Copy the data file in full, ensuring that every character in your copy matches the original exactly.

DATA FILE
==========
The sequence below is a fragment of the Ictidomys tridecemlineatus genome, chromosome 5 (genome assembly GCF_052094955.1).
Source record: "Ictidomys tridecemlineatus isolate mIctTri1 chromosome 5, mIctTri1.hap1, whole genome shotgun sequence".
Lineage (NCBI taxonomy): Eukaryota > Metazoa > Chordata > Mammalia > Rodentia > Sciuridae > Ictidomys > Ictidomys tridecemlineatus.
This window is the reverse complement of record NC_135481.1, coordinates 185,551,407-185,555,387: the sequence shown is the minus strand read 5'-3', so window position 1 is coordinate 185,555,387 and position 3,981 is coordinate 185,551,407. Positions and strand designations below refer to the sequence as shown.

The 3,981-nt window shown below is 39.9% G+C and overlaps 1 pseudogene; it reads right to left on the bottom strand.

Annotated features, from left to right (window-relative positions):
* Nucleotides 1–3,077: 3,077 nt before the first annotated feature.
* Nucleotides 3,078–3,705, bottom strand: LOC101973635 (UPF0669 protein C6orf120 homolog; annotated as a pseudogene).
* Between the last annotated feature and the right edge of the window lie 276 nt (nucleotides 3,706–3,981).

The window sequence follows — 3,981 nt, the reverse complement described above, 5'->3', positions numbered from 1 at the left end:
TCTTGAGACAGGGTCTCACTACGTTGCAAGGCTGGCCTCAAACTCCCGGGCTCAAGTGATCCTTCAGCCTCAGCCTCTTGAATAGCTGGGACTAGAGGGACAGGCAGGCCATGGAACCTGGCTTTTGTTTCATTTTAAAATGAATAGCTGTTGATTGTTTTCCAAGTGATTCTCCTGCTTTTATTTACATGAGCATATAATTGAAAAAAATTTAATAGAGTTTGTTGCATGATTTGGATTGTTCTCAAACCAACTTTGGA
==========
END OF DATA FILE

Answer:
The sequence below is a fragment of the Ictidomys tridecemlineatus genome, chromosome 5 (genome assembly GCF_052094955.1).
Source record: "Ictidomys tridecemlineatus isolate mIctTri1 chromosome 5, mIctTri1.hap1, whole genome shotgun sequence".
Lineage (NCBI taxonomy): Eukaryota > Metazoa > Chordata > Mammalia > Rodentia > Sciuridae > Ictidomys > Ictidomys tridecemlineatus.
This window is the reverse complement of record NC_135481.1, coordinates 185,551,407-185,555,387: the sequence shown is the minus strand read 5'-3', so window position 1 is coordinate 185,555,387 and position 3,981 is coordinate 185,551,407. Positions and strand designations below refer to the sequence as shown.

The 3,981-nt window shown below is 39.9% G+C and overlaps 1 pseudogene; it reads right to left on the bottom strand.

Annotated features, from left to right (window-relative positions):
* Nucleotides 1–3,077: 3,077 nt before the first annotated feature.
* Nucleotides 3,078–3,705, bottom strand: LOC101973635 (UPF0669 protein C6orf120 homolog; annotated as a pseudogene).
* Between the last annotated feature and the right edge of the window lie 276 nt (nucleotides 3,706–3,981).

The window sequence follows — 3,981 nt, the reverse complement described above, 5'->3', positions numbered from 1 at the left end:
TCTTGAGACAGGGTCTCACTACGTTGCAAGGCTGGCCTCAAACTCCCGGGCTCAAGTGATCCTTCAGCCTCAGCCTCTTGAATAGCTGGGACTAGAGGGACAGGCAGGCCATGGAACCTGGCTTTTGTTTCATTTTAAAATGAATAGCTGTTGATTGTTTTCCAAGTGATTCTCCTGCTTTTATTTACATGAGCATATAATTGAAAAAAATTTAATAGAGTTTGTTGCATGATTTGGATTGTTCTCAAACCAACTTTGGA